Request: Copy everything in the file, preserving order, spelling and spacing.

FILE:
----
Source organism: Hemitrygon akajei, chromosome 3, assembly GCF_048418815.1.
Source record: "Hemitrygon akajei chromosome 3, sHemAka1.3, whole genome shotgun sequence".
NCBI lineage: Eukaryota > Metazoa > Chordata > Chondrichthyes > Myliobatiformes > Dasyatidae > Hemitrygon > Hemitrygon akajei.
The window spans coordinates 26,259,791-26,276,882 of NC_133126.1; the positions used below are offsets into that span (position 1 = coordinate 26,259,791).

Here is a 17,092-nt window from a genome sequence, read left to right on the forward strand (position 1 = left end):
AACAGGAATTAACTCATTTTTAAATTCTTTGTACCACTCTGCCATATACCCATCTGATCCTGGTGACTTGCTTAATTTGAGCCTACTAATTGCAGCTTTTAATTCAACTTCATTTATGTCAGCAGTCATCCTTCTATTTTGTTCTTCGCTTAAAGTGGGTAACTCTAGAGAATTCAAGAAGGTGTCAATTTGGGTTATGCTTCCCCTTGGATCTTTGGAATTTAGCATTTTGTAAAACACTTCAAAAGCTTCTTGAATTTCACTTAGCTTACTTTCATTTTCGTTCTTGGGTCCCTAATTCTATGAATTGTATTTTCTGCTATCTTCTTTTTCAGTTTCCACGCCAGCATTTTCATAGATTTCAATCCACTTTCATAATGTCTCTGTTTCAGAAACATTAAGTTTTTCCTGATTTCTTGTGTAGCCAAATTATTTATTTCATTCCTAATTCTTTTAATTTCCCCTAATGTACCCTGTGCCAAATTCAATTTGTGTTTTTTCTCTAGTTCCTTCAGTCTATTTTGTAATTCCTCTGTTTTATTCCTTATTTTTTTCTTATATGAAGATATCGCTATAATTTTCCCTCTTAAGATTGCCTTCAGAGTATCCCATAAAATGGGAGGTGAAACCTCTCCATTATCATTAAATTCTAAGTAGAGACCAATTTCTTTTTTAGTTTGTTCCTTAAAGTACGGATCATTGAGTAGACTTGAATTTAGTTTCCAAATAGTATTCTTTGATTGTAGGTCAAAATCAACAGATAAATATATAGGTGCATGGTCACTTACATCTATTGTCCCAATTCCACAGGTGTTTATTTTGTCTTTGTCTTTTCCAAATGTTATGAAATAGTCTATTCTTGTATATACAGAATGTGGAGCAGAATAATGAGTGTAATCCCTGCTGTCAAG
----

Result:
Source organism: Hemitrygon akajei, chromosome 3, assembly GCF_048418815.1.
Source record: "Hemitrygon akajei chromosome 3, sHemAka1.3, whole genome shotgun sequence".
NCBI lineage: Eukaryota > Metazoa > Chordata > Chondrichthyes > Myliobatiformes > Dasyatidae > Hemitrygon > Hemitrygon akajei.
The window spans coordinates 26,259,791-26,276,882 of NC_133126.1; the positions used below are offsets into that span (position 1 = coordinate 26,259,791).

Here is a 17,092-nt window from a genome sequence, read left to right on the forward strand (position 1 = left end):
AACAGGAATTAACTCATTTTTAAATTCTTTGTACCACTCTGCCATATACCCATCTGATCCTGGTGACTTGCTTAATTTGAGCCTACTAATTGCAGCTTTTAATTCAACTTCATTTATGTCAGCAGTCATCCTTCTATTTTGTTCTTCGCTTAAAGTGGGTAACTCTAGAGAATTCAAGAAGGTGTCAATTTGGGTTATGCTTCCCCTTGGATCTTTGGAATTTAGCATTTTGTAAAACACTTCAAAAGCTTCTTGAATTTCACTTAGCTTACTTTCATTTTCGTTCTTGGGTCCCTAATTCTATGAATTGTATTTTCTGCTATCTTCTTTTTCAGTTTCCACGCCAGCATTTTCATAGATTTCAATCCACTTTCATAATGTCTCTGTTTCAGAAACATTAAGTTTTTCCTGATTTCTTGTGTAGCCAAATTATTTATTTCATTCCTAATTCTTTTAATTTCCCCTAATGTACCCTGTGCCAAATTCAATTTGTGTTTTTTCTCTAGTTCCTTCAGTCTATTTTGTAATTCCTCTGTTTTATTCCTTATTTTTTTCTTATATGAAGATATCGCTATAATTTTCCCTCTTAAGATTGCCTTCAGAGTATCCCATAAAATGGGAGGTGAAACCTCTCCATTATCATTAAATTCTAAGTAGAGACCAATTTCTTTTTTAGTTTGTTCCTTAAAGTACGGATCATTGAGTAGACTTGAATTTAGTTTCCAAATAGTATTCTTTGATTGTAGGTCAAAATCAACAGATAAATATATAGGTGCATGGTCACTTACATCTATTGTCCCAATTCCACAGGTGTTTATTTTGTCTTTGTCTTTTCCAAATGTTATGAAATAGTCTATTCTTGTATATACAGAATGTGGAGCAGAATAATGAGTGTAATCCCTGCTGTCAAG